“Don’t get me wrong,” Jones said. “12-year-old me is very disappointed in current me. But it’s the right thing to do.”


In distinct contrast to this, the editorial and artistic team at Zoo — who are legitimately named Shayne, Gav, Gavin, Nick, Jo, Tony — decided to throw a temper tantrum and paste a fuck you on their cover, because apparently this is all the fault of “the prudes”.

“[The cover is for] all the shouty killjoys who’ve spent years telling us — and you — that we’re horrible people because we like beautiful women and taking the piss out of just about anything,” Shayne wrote in a scathing editorial. “I started as editor in January 2013, and as you read this, I feel like the Tony Abbott of magazine publishing: a bloke who got a top job and fucked it up before so much as three years had gone by … Enjoy the last read, then have a beer for us. Make that 10 beers.”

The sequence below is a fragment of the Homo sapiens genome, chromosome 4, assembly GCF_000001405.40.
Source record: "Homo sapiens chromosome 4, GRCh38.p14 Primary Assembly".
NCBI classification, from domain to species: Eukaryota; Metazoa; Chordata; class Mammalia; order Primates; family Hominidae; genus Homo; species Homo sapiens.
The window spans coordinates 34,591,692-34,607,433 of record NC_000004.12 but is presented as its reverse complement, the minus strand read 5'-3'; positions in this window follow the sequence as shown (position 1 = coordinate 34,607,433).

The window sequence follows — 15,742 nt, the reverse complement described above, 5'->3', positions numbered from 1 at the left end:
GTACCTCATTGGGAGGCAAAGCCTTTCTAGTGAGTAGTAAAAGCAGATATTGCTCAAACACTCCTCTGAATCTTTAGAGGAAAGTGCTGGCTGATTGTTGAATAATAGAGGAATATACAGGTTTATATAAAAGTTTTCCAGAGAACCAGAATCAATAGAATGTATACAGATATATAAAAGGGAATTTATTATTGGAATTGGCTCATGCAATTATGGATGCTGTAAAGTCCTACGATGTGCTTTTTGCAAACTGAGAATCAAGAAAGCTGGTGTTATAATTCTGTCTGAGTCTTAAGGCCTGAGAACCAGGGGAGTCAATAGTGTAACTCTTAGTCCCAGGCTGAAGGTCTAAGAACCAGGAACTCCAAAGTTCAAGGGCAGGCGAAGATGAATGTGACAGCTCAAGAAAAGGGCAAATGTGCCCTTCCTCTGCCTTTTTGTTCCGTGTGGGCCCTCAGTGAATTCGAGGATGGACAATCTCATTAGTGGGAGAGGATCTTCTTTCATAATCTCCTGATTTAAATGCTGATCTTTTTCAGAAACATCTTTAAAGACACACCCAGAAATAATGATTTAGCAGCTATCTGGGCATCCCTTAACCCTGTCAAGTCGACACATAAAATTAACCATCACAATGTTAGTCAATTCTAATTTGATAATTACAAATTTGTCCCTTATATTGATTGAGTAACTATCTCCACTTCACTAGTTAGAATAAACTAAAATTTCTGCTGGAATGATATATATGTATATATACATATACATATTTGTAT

Turns out you’ll really need them.

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The rest of the edition includes the team lovingly recounting the time they offended Will Ferrell and John C. Reilly by asking if they’d “titty-bang Rosie O’Donnell for a case of beer”, reeling off all their most offensive jokes in a full spread (“Why do women wear make-up and perfume?” “Because they’re ugly and they stink.”), and boasting about the time they set a new world record of “lasting just 0.54 of a second” while donating sperm for a story.

Though they remain resolute in their fight against the #haters — “to all those fun-hating folks with a stick up their arse who thought we were a worse influence than meth, get yourselves a life” — they did also have a few apologies. One was for all the women whose photo-shoots never made it to print; another was to a model who was sent to the emergency department after drinking with them; and one was for that time they accidentally put a transgender woman on the cover. In that apology, they call her a “shim”.

Seeya, mates.